The Wines of Pepe Mendoza Casa Agrícola.


When Pepe Mendoza was handed the mantle by his father, Enrique, founder of Bodegas Enrique Mendoza, he certainly didn’t sit on his laurels! Named Valencian Young Wine-maker of the year in 2004, he went on to better that, and some, by being crowned Wine-maker of the year for Spain, the following year!

His remit, set by himself, was to take the bodega from its already exalted position in Valencia, and in Spain generally, to the next level. Those of us who have tasted his triumvirate of flagship wines: Santa Rosa, Estrecho and Quebradas, will be able to testify that Pepe has certainly achieved this particular goal.

However, this tireless, talented, deeply passionate, and fun guy, is not simply satisfied with the fact that his wines sell out every year and that he has brought extra fame (and some fortune as well), not only to the bodega, but also to DO Alicante and indeed to the whole of the Spanish Wine Fraternity. He has just launched his new, small, portfolio of wines that go under the title of: Pepe Mendoza Casa Agrícola. (

At the time of writing, there are just two of these wines available, a third is about to be launched soon. Luckily I’ve tasted the three – and in situ as well!


There’s a small corner of Bodegas Enrique Mendoza (located just in the countryside outside Alfaz del Pí) which is set aside for Pepe’s new wines. You’ll see small, stainless steel, temperature controlled fermentation tanks, a selection of barrels, and, as if stepping back a few thousand years, earthenware amphorae, the type that are occasionally rescued from ancient Phoenician galleons, resting at the bottom of the Med!

It’s truly fascinating – and so are the wines produced there.

It was quite an honour to be taken up some steps to Pepe’s inner sanctum! Whilst Pepe prepared the three wines for us to taste we could look down upon a group of Spaniards being taken around the bodega (the second group of the morning!), all marveling at the fact that yes, top class wine can be made in Alicante!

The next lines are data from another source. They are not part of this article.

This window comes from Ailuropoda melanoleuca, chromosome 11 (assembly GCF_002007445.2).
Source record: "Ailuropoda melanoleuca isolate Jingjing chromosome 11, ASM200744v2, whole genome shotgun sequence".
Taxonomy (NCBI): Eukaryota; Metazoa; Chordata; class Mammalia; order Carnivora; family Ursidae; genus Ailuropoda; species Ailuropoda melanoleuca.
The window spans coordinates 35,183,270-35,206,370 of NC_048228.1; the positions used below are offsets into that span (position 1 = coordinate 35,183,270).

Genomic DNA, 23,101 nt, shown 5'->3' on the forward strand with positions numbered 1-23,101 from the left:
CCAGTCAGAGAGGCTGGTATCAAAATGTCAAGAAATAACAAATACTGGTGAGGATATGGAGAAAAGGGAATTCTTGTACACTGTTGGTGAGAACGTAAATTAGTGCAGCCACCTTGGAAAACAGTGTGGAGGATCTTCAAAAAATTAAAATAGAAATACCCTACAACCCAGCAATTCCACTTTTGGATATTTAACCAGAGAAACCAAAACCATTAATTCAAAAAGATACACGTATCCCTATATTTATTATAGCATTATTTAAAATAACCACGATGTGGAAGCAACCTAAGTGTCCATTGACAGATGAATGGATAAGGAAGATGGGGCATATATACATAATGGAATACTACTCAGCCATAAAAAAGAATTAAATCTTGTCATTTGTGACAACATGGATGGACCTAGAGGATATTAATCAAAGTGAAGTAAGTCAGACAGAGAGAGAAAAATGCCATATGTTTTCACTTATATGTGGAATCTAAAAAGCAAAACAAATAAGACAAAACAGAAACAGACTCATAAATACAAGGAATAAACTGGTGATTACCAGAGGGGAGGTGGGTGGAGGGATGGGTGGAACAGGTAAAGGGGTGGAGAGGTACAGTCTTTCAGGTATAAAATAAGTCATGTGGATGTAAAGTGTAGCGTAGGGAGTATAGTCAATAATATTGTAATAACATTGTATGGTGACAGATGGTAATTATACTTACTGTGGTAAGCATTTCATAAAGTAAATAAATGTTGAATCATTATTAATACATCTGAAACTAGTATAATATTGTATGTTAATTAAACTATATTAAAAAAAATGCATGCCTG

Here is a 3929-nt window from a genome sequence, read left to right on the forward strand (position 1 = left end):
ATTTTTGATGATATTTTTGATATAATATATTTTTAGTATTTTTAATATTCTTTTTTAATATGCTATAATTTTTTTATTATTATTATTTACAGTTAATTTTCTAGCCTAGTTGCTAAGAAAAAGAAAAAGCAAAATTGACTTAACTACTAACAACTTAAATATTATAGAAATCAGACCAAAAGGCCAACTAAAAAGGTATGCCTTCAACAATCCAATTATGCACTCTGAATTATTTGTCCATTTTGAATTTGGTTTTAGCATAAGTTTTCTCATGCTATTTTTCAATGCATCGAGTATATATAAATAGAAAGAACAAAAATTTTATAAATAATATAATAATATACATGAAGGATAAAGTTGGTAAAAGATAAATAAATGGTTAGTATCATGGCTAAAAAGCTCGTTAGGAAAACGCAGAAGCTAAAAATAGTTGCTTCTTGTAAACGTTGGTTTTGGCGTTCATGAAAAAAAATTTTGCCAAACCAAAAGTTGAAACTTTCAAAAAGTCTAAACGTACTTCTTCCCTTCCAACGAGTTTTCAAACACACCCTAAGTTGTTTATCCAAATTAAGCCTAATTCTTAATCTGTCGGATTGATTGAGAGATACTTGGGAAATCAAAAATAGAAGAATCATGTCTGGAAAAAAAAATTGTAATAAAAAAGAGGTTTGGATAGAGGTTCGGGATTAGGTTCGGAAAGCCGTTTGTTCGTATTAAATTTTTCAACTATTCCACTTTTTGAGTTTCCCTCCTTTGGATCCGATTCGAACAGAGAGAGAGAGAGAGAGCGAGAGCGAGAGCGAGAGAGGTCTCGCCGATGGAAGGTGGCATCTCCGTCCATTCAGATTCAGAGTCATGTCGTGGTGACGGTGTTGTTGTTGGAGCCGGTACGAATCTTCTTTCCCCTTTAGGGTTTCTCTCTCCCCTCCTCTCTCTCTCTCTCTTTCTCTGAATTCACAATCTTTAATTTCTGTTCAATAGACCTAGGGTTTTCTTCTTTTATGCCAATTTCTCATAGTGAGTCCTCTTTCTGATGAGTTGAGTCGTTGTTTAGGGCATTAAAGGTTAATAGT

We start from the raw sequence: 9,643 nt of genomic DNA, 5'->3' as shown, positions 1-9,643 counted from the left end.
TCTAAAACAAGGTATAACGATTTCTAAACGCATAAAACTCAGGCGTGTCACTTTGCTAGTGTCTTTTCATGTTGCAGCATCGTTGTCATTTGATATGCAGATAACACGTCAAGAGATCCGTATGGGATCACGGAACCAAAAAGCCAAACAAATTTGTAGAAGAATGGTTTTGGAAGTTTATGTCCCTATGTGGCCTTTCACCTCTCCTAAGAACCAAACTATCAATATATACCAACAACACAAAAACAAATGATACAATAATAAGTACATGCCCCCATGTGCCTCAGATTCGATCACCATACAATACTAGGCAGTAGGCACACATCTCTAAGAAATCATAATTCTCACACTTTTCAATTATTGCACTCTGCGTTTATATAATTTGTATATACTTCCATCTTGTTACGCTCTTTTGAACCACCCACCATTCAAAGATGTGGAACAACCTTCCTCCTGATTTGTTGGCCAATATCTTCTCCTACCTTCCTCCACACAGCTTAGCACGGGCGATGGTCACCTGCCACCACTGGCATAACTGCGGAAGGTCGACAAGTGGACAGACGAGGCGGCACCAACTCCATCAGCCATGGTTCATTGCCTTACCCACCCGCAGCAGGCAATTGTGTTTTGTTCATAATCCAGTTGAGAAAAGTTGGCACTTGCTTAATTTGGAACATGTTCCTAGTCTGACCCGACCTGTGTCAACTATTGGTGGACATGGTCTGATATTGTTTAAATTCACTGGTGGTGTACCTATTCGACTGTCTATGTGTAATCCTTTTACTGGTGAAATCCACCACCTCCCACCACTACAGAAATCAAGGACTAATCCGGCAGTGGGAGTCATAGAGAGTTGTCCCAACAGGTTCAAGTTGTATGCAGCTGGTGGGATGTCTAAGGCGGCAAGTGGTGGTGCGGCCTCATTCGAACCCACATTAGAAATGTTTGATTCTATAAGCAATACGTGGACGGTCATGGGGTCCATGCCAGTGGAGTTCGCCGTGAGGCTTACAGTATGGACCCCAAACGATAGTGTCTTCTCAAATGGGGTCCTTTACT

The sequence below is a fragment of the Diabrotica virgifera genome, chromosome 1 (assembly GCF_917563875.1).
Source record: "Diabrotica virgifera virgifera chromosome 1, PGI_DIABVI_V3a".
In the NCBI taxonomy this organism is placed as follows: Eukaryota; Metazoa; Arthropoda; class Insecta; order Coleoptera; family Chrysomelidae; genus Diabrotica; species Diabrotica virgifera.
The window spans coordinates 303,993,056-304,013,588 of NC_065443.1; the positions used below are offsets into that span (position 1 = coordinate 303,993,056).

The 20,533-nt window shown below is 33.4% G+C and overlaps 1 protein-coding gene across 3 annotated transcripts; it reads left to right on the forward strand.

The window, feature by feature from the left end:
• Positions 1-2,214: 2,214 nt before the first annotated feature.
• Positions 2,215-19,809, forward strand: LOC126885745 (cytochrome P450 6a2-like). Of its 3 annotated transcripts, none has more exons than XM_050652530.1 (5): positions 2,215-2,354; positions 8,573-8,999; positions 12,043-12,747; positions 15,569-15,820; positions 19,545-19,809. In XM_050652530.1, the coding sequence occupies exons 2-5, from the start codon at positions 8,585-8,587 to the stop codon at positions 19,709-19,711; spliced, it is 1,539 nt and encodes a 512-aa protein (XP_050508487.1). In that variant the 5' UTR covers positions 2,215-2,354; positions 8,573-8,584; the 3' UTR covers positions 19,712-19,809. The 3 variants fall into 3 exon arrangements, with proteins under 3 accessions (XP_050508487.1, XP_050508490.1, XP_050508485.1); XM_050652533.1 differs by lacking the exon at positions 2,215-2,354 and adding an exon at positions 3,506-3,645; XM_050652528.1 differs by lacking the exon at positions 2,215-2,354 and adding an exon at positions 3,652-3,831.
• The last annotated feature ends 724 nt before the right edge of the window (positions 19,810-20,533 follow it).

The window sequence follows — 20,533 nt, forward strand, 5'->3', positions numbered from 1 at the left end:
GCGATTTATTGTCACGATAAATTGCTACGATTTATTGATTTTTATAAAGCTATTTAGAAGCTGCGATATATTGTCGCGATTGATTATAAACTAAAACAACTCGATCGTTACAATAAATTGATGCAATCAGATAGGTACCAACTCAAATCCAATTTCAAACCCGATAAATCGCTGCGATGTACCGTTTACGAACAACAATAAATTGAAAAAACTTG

First up was the Pepe Mendoza Casa Agrícola white – a blend of Moscatel, Macabeo and Airén. I didn’t have any doubts that Maestro Pepe would be able to extract from Airén, a ‘regular’, also-ran variety, rarely known for its quality, something really special. The other two grapes are hardly world leaders when it comes to aromatic, deeply flavoured varieties either – so I was curious as to how this wine would fair.

On the nose there was a distinct apricot fragrance, reminding me of some of the great French Viognier based white wines – this guy’s a magician! It’s the wild, indigenous yeast that is found on the grape skins when harvested that provokes fermentation for this wine. Following fermentation the wine is left on its less for a period of time with occasional stirring, to bring forth a little creaminess in the finished product.

Joining the apricot are jasmine flower aromas and once on the palate the wine is fresh and elegant, but with some power too. You’ll note ‘umami’, savoury notes, in this dry white wine, making it a perfect partner for ‘meaty’ and sauced fish and shellfish, and, though I’ve yet to try the combo, it should go well with cooked tomatoes and mushroom dishes!

I like Pepe’s description, ‘Wine without make-up’, wine redolent of its landscape, with as little human intervention as possible. And the second wine we tasted (as yet not on the market, as it hasn’t quite finished its development) was a real eye-opener! A natural wine, made in the amphorae, or tinajas, above and, after a twelve day maceration with its skins, this 100% Moscatel based dry wine comes out as an ‘Orange Wine’!

Compared with other Orange Wines, Pureza is more of a light amber in colour – this is deliberate, I’m sure. The Spanish wine consumer perhaps isn’t quite ready for the look of ‘Orange Wines’ – though there is growing interest in the concept.

I’ve written before about ‘Orange Wines’ (please scroll a little down the Articles Page on, so I won’t go into chapter and verse, here. Essentially ‘Orange’, sometimes termed ‘Amber’ wines, are made with white wine varieties, but treated similarly to red wines in that they spend time with their skins, in this case, 12 days (though it can be months), when normally the grape juice for a white wine spends virtually no time with it’s skins.

There’s a nutty aroma and flavour to Pureza, perhaps hazelnuts, with a little tangerine skin, or perhaps bitter orange marmalade in the fragrant mix. On the palate there is presence, a freshness, as well as being full and weighty. I loved it! I’d like to pair it with seafood paella, as well as with lighter meat dishes as it has the body to blend perfectly with such flavours.

Casa Agrícola’s red wine is made, again with wild yeasts , using Monastrell and Syrah (a very effective blend in my experience) as well as Alicante Bouchét (aka Garnacha Tintorera, that almost unique variety whose flesh is also coloured). It’s a limited production wine – so I’d get hold of some of it now! Like all of the small range, the wine has power, but this is perfectly allied with elegance. This is a graceful red that will give you primary fruit aromas and flavours of dark and light cherries some plum notes and a certain Autumn earthiness, with mountain herbs of rosemary, thyme and bay leaves.

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